|Title:||On Comparative Inversions|
|Description:||Culicover and Winkler (2008) in Journal of Linguistics says that more than
one auxiliary can precede a subject in comparative inversion structures as
A. ANNA ran much faster than could have MANNY.
B. ANNA ran much faster than MANNY could have.
It is also suggested that in order for the sentence A to be grammatical,
there are two premises. The first one is MANNY should be a contrastive
focus. And the second one is MANNY must receive a strong falling pitch accent.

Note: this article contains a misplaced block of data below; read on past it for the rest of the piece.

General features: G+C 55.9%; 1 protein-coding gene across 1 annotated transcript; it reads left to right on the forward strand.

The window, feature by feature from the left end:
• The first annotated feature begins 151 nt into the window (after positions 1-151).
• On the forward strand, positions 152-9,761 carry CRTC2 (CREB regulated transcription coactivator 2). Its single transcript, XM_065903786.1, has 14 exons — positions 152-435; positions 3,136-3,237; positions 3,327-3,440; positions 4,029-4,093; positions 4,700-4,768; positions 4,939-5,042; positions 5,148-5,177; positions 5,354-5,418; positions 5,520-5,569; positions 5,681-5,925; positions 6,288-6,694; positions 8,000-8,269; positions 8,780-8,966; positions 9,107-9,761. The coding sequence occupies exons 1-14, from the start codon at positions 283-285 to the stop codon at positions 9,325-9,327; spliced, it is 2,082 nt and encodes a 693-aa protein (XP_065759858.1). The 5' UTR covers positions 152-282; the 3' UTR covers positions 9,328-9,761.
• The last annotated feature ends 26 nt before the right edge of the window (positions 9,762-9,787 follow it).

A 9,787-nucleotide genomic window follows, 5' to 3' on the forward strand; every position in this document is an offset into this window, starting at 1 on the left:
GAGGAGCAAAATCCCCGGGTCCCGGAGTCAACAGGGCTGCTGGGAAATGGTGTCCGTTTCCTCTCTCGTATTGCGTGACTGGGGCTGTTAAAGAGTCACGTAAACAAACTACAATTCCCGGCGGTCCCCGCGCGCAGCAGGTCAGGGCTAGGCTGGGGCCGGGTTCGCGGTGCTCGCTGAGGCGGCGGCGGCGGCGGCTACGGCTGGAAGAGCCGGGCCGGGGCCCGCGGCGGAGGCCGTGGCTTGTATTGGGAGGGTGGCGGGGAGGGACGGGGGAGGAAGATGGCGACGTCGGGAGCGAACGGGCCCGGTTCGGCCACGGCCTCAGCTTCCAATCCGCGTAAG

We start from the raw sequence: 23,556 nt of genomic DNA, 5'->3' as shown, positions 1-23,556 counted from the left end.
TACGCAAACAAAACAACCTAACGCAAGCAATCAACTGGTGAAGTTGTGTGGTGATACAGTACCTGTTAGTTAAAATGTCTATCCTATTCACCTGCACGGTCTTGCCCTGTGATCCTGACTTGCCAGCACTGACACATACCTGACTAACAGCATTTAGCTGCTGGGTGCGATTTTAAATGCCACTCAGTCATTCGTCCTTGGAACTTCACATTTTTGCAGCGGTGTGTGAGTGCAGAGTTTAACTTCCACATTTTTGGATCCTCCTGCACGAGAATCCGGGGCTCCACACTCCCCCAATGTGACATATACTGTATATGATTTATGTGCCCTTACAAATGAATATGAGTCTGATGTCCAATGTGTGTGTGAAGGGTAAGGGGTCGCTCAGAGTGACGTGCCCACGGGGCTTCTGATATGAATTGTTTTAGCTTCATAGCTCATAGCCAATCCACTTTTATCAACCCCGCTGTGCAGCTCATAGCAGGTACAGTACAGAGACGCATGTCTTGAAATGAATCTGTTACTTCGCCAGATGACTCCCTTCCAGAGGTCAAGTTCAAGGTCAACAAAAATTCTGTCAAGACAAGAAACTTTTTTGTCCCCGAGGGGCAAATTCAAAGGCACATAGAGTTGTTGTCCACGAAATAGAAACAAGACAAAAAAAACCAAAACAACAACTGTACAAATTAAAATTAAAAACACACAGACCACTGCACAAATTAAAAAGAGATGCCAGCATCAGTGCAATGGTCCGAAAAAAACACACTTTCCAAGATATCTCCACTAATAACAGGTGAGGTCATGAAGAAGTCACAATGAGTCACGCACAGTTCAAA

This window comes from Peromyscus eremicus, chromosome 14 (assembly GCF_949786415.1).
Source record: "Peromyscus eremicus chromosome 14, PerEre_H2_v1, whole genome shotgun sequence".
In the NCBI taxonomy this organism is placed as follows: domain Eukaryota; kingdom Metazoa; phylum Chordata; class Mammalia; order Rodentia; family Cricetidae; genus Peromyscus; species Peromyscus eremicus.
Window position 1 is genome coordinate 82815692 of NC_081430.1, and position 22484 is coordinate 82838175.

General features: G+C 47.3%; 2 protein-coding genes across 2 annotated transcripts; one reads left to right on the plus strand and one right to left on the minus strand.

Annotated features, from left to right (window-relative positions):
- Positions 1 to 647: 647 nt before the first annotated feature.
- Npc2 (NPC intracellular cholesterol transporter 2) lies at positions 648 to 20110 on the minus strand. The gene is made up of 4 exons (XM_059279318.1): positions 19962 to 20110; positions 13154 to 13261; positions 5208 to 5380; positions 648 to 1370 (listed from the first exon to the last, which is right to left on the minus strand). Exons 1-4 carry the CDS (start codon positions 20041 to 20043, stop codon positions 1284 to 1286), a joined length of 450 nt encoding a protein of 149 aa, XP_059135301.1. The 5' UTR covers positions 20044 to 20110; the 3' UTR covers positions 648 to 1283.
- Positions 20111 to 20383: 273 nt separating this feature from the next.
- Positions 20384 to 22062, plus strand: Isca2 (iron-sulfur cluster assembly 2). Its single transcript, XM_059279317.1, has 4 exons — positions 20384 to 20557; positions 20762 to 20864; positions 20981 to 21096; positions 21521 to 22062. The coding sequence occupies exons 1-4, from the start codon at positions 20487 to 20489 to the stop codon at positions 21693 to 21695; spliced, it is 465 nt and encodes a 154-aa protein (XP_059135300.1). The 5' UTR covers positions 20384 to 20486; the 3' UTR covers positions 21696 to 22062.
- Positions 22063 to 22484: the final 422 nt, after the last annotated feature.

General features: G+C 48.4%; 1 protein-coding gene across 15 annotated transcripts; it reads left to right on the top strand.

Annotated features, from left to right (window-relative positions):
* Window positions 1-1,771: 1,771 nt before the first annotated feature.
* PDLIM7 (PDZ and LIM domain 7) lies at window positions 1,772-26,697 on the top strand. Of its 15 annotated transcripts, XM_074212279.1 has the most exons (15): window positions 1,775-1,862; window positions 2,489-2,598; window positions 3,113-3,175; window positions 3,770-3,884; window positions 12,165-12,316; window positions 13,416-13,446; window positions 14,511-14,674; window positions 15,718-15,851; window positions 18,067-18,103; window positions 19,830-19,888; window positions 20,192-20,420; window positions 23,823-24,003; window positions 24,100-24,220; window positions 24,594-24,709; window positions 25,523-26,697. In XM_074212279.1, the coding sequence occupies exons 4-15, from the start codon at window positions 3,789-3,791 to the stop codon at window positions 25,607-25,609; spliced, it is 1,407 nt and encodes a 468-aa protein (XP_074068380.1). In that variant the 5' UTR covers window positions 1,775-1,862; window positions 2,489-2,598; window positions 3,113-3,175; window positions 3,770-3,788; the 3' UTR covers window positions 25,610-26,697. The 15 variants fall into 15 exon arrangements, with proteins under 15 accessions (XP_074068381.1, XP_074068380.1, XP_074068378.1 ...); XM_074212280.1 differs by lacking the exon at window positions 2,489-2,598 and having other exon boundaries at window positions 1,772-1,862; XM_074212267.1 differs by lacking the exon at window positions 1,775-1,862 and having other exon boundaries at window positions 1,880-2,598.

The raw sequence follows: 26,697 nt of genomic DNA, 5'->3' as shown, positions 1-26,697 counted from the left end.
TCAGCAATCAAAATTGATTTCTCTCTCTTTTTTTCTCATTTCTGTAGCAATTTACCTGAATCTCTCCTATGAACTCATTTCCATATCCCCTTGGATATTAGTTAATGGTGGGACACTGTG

However, a lot of native speakers whose mother tongue is English say that
sentence A is ungrammatical. I know that this sentence is rather marginal.
So I am not sure whether I can examine this kind of comparative inversion
in my paper as a main topic. I would appreciate any input others may have
on this matter.